At this point in my dictation, I realized two things: 1. I somehow had missed a street in my walk, and 2. that this software really, really wasn’t working. I decided to keep dictating, though, because of the thing about how if you can talk you’re not overexerting yourself.

Well right now I’m reading . . . What am I reading right now? I’m reading a book about Belle Gunness who died in a fire and who turned out to be a serial killer. I guess we’re going to start the fire and work forward or do a flashback. I don’t know. I’m only, like, 2% of the way into the book.

So, I guess next up is more of 1988, followed by maybe my opinion on the Belle Gunness book?

Oh, and another store needs a pharmacy tech and will pay overtime, so I’m only getting one day off next week. I hope I don’t end up regretting that.

Two Months Later . . . (COVID-19, part . . . I don’t know, five?)

Wow. Time really got away from me.

The most pressing thing is that they’ve opened the city back up and we’re still getting gobs of positive COVID-19 tests. The number for June 6, 2020? 147. Why are we opening up? No good will come of this.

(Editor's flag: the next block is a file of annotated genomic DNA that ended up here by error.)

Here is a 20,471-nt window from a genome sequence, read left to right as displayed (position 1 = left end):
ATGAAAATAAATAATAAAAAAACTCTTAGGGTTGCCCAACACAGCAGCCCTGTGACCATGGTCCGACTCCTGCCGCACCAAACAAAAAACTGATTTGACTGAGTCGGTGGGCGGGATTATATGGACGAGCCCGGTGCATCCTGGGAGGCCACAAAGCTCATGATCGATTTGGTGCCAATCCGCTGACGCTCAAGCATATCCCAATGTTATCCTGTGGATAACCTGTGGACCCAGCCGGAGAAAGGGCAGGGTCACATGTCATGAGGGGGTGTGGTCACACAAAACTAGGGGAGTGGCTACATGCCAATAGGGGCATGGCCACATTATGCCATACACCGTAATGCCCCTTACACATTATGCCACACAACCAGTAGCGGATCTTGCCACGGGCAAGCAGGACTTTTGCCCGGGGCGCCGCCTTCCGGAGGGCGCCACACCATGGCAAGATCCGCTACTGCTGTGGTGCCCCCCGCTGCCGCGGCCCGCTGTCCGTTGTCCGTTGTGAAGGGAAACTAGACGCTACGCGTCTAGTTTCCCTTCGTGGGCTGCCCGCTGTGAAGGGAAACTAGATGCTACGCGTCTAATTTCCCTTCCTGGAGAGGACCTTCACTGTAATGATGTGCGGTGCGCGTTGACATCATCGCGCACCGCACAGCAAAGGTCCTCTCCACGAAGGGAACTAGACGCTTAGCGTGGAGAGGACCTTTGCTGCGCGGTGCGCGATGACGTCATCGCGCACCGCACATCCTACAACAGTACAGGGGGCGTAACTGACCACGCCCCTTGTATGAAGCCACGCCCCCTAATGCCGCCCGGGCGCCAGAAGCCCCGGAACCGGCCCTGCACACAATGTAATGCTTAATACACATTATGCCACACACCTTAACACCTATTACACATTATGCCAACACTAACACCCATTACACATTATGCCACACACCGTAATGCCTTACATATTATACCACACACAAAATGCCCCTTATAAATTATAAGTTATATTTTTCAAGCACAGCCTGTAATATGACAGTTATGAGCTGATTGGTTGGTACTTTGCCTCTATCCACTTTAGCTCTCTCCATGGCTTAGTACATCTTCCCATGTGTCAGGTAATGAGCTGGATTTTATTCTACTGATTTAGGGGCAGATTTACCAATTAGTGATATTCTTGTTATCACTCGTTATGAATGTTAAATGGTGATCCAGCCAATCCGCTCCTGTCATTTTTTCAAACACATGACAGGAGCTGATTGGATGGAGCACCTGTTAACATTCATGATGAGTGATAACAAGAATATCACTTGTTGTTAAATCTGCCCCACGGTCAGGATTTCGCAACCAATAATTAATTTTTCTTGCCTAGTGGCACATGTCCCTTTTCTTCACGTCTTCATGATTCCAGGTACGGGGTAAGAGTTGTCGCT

I met with Evelyn for a while today, afraid that there’d be lots of people all spreading COVID. It was 12 million degrees out, so there was basically no one out there to get COVID from. And even if there had been lots of people on the greenways, it’s very hard to get an infectious dose of COVID-19 outdoors anyhow.

And, since it was 12 million degrees, and Evelyn had just come off an 8-day workweek, *and* since one of my warning lights was on and I was afraid that I might be looking at multiple thousands of dollars to repair my car (spoiler alert: I don’t know for sure, but the computer at AutoZone thinks I’m going to get off fairly cheaply), we didn’t stay out long enough to catch anything from anybody, I don’t think.

Speaking of COVID-19, Alex and I had to self-quarantine for almost a week at the beginning of May.